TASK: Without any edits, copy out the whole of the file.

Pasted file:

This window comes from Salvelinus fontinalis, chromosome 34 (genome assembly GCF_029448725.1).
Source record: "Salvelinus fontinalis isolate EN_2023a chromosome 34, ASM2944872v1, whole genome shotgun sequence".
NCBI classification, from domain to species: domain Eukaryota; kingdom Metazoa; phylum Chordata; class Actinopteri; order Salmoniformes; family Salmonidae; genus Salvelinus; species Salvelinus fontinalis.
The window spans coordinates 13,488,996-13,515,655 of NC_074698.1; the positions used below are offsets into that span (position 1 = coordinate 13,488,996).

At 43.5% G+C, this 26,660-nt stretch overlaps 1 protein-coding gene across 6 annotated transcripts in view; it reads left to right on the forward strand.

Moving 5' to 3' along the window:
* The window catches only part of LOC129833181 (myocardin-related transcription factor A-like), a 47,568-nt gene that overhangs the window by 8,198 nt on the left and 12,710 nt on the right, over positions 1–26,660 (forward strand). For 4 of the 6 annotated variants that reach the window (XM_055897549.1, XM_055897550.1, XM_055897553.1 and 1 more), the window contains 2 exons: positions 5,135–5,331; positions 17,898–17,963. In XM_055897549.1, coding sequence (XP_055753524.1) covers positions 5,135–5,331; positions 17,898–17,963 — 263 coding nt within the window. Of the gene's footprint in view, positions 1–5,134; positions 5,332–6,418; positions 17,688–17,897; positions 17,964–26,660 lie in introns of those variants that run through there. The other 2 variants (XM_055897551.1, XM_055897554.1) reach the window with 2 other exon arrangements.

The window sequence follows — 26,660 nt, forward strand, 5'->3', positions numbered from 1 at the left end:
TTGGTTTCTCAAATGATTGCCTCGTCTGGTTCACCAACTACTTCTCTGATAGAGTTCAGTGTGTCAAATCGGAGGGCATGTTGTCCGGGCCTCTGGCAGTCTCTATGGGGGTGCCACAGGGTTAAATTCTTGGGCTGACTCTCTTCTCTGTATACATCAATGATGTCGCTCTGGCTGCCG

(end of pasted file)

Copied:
This window comes from Salvelinus fontinalis, chromosome 34 (genome assembly GCF_029448725.1).
Source record: "Salvelinus fontinalis isolate EN_2023a chromosome 34, ASM2944872v1, whole genome shotgun sequence".
NCBI classification, from domain to species: domain Eukaryota; kingdom Metazoa; phylum Chordata; class Actinopteri; order Salmoniformes; family Salmonidae; genus Salvelinus; species Salvelinus fontinalis.
The window spans coordinates 13,488,996-13,515,655 of NC_074698.1; the positions used below are offsets into that span (position 1 = coordinate 13,488,996).

At 43.5% G+C, this 26,660-nt stretch overlaps 1 protein-coding gene across 6 annotated transcripts in view; it reads left to right on the forward strand.

Moving 5' to 3' along the window:
* The window catches only part of LOC129833181 (myocardin-related transcription factor A-like), a 47,568-nt gene that overhangs the window by 8,198 nt on the left and 12,710 nt on the right, over positions 1–26,660 (forward strand). For 4 of the 6 annotated variants that reach the window (XM_055897549.1, XM_055897550.1, XM_055897553.1 and 1 more), the window contains 2 exons: positions 5,135–5,331; positions 17,898–17,963. In XM_055897549.1, coding sequence (XP_055753524.1) covers positions 5,135–5,331; positions 17,898–17,963 — 263 coding nt within the window. Of the gene's footprint in view, positions 1–5,134; positions 5,332–6,418; positions 17,688–17,897; positions 17,964–26,660 lie in introns of those variants that run through there. The other 2 variants (XM_055897551.1, XM_055897554.1) reach the window with 2 other exon arrangements.

The window sequence follows — 26,660 nt, forward strand, 5'->3', positions numbered from 1 at the left end:
TTGGTTTCTCAAATGATTGCCTCGTCTGGTTCACCAACTACTTCTCTGATAGAGTTCAGTGTGTCAAATCGGAGGGCATGTTGTCCGGGCCTCTGGCAGTCTCTATGGGGGTGCCACAGGGTTAAATTCTTGGGCTGACTCTCTTCTCTGTATACATCAATGATGTCGCTCTGGCTGCCG